Get to know the History Detective who studied History and Literature under PBS’s own Henry Louis Gates.
What’s the best thing about being a History Detective?
I love interviewing the people who are closest to the history – either in their passions and interests, or in their relationships to the individuals at the center of whatever mystery we’re hoping to solve. I’m struck every time by the fact that history really does have a “heart.”
What’s the worst thing about being a History Detective?
Airport security. It’s arbitrary, it’s inconsistent, it has little rhyme or reason. Now there’s a mystery that needs solving!
What advice would you give someone interested in the field of historical research?
Don’t expect to be able to answer every question you have going in, and instead look at the “dead-ends” as opportunities. Interrogating the past requires open-mindedness, persistence, and a real measure of creativity.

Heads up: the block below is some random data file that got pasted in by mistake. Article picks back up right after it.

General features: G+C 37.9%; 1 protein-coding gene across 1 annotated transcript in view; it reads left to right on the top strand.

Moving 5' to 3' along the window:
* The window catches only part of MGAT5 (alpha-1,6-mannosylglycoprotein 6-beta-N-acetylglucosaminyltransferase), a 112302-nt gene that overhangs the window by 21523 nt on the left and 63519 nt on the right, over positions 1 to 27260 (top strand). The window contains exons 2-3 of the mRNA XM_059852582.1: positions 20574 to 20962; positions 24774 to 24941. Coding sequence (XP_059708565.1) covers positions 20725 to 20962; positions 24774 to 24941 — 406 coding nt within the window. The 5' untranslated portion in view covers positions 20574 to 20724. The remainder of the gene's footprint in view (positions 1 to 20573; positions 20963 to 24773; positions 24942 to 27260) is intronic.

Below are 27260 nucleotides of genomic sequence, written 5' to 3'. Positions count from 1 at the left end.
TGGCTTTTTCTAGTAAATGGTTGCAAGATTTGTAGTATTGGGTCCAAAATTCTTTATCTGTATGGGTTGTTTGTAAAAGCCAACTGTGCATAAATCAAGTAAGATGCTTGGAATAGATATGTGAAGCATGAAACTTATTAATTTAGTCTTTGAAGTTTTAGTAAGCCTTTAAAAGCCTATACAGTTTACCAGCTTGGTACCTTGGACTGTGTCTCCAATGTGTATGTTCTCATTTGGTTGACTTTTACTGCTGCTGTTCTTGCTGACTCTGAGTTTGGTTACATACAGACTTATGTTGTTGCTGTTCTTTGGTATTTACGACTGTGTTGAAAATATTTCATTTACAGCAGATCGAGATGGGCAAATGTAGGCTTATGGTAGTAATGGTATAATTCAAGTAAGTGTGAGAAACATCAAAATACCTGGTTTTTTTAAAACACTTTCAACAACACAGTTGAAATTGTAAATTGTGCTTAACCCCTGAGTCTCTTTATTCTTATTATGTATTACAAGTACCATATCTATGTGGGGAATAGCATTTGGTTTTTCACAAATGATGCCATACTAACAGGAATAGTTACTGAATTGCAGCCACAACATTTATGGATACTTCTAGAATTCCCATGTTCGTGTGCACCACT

What do you do most in this job?
How do you approach a mystery?
I try to think about the context in which our mystery is embedded. I make sure to have a grasp of the broader historical moment and to get a sense of what the various players might have thought, feared, withstood, or otherwise had to contend with – especially from a racial or gendered perspective – living in that particular historical moment.
Where do you like to get started?
I start online. I read everything I can find out there and jump down every rabbit hole.
What area would you describe as your specialty?
The relationship between history and literature. I’m convinced that the ways in which stories are told not only reflect but also can determine social and historical realities.
Is there a puzzle or mystery you dream of solving?
I wouldn’t mind digging into Amelia Earhart’s disappearance…
If you could leave a time capsule now to be opened in 2114, what would you put in it?
Cryogenically frozen, genetically unmodified seeds of my favorite foods and flowers.
Where's the most interesting place you've traveled as a History Detective?
Austin, TX circa 1885.
What do you never leave home without?
That thing I’ve been meaning to read.